Is it possible to usefully link different online accounts and still have privacy ?

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On Protection in Federated Computing Systems

To take advantage of various unique services, users often create identities on multiple Social Computing Systems (SCS). To ease social sharing, many users connect multiple accounts to export content from one system to another (e.g. sharing recommendations from Yelp on Facebook). This generates ambiguities for the administration of privacy policies in that content might be posted to one service but accessed through another. This shared access is a challenge when protection policies may not perfectly match; how can the destination platform access and emulate the protection guaranteed by the originating platform, without breaching the privacy of the user?

Tarameshloo et al. examined this issue to develop a protection model for shared resources, by evaluating options for architecture and implementation of shared access policies. Secure Multiparty Computation (SMC) provides a method for access control policies that transcend the boundaries of any one SCS, and are enforced even after contents are migrated between systems. The practicalities are explored, including how a single shared policy can accommodate the different permissions applied on different services, using language that recognizes, honours, and integrates the terminology of different SCSs. SMC should achieve a fidelity of authorization and privacy policy, mechanism and states between services.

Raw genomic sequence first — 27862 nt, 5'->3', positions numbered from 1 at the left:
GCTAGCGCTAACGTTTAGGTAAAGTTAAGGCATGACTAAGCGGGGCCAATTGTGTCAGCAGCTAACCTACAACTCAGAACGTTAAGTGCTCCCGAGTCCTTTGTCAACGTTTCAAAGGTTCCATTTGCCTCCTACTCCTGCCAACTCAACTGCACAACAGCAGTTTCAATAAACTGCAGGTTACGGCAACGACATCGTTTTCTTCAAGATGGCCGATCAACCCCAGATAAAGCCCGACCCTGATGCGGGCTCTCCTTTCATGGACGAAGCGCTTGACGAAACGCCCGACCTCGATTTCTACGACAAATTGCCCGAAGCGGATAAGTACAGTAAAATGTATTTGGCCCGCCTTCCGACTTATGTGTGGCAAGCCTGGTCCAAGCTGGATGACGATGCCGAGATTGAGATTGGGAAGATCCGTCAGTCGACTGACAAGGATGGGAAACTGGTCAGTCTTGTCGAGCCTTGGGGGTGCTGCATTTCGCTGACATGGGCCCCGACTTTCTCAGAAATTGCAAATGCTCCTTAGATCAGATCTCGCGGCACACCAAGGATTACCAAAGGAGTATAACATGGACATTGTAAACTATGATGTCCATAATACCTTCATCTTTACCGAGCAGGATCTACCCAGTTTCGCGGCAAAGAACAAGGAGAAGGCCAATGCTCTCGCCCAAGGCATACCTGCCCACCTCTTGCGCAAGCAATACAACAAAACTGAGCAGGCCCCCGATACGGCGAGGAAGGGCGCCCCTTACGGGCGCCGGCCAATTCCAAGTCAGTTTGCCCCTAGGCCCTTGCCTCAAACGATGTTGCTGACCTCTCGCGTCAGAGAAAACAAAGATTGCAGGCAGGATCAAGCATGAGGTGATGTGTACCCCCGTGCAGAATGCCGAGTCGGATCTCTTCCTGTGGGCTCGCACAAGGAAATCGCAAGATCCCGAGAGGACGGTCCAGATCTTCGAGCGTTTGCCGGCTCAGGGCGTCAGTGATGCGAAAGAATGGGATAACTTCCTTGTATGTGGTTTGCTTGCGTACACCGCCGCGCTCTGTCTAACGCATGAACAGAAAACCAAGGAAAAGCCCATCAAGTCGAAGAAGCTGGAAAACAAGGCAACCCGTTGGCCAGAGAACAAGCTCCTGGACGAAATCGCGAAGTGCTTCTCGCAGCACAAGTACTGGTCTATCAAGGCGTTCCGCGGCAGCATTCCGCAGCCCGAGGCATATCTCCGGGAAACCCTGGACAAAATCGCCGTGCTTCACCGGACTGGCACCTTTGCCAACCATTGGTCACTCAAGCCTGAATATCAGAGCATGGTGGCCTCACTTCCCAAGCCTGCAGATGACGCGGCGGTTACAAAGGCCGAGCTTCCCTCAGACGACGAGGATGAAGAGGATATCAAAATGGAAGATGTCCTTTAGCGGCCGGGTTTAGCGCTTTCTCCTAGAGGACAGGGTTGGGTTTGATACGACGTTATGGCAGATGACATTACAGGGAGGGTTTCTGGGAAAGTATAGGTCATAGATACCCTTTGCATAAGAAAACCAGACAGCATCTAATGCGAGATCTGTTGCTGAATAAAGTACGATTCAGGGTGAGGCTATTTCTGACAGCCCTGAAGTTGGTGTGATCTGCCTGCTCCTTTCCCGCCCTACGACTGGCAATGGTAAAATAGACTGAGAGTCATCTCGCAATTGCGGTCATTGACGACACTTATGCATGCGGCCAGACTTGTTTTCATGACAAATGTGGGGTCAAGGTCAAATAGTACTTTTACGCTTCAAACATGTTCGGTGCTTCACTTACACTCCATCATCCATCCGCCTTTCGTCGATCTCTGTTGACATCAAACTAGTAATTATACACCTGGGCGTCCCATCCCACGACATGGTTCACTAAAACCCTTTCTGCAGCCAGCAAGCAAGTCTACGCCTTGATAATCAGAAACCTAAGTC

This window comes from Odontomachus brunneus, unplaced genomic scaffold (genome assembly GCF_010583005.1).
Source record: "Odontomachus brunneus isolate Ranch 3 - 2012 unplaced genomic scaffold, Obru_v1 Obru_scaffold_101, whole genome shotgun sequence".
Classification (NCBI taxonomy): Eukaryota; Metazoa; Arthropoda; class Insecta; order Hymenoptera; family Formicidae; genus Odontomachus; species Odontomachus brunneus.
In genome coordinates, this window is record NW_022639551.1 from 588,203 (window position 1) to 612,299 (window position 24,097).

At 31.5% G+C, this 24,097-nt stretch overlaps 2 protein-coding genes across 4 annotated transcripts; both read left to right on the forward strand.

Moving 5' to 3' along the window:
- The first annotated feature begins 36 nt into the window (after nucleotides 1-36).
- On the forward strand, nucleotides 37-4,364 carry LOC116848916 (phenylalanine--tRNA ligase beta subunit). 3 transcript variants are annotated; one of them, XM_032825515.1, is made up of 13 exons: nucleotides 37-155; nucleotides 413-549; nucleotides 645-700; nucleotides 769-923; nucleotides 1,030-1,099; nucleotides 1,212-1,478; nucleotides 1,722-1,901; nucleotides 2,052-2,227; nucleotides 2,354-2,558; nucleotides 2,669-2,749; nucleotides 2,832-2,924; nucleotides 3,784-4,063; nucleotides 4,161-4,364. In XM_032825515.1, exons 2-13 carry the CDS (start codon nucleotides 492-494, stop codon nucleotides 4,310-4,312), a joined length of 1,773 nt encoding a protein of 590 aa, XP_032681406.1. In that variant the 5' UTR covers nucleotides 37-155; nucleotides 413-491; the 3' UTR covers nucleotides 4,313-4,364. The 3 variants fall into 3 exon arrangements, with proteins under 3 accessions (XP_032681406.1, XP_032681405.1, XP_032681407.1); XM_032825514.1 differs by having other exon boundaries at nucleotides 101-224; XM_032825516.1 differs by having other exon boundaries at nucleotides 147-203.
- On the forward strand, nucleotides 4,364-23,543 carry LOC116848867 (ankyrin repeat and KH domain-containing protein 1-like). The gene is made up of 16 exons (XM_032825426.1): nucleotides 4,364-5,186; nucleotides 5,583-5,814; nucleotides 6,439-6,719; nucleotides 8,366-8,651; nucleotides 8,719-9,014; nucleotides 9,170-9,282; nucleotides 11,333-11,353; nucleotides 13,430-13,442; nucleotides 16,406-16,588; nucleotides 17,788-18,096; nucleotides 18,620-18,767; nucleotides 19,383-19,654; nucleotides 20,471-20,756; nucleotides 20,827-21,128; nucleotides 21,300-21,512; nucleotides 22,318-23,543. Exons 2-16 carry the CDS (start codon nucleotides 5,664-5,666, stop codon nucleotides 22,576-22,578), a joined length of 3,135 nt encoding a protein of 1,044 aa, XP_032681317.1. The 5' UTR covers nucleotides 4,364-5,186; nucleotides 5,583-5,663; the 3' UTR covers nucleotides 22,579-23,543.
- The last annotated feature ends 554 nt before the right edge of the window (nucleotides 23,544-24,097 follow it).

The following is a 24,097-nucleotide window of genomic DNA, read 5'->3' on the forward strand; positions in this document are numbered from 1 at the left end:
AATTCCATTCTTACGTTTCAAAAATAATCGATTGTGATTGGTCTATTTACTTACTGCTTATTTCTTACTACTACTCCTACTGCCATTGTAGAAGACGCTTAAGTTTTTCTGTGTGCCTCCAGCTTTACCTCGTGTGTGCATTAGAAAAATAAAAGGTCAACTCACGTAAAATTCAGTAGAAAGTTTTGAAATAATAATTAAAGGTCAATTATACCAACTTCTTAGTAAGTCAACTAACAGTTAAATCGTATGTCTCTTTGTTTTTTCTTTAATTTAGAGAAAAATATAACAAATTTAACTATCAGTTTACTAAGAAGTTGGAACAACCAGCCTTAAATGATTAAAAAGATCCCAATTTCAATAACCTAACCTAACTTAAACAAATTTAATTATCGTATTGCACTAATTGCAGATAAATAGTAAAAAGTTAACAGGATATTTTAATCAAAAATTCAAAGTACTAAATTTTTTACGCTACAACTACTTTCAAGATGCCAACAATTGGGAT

One of the challenges with SMC is the need to validate the privacy policy and access rights with exchange of information between the SCS, without disclosing either user information or details on the security policy of the SCS. The approaches to SMC of Private Function Evaluation (PFE) and Default Policies are evaluated in detail. Under PFE, using distributed evaluation each SCS permits other SCSs to query their authorization mechanism to determine the sites protection states. A PFE protocol computes that shared access function in a secure manner, keeping private the inputs of each SCS. The table below contrasts the approaches to PFE architecture where either a shared content originator, user, or a third party is responsible for managing polices.

The ‘Default Policies’ approach recognizes that most users will likely not independently specify a shared access policy for all content and so provides common and accepted standards. In this approach, SCS policies are not hidden, but rather publicly known. Each SCS determines whether the policies of other sites are trusted or not; in order to be deemed ‘safe’, the policy must ensure inputs are nondeducible – that is, they must remain private.

Secure Multiparty Computation can be used to protect the content that is shared across social computing sites. This method safeguards both user information and the protection states of the SCS. Both are desirable outcomes in a secure federated computing system.

Linking accounts online reduces security through dependency; mechanisms for determining the risk of a link can assist in managing the security of these arrangements.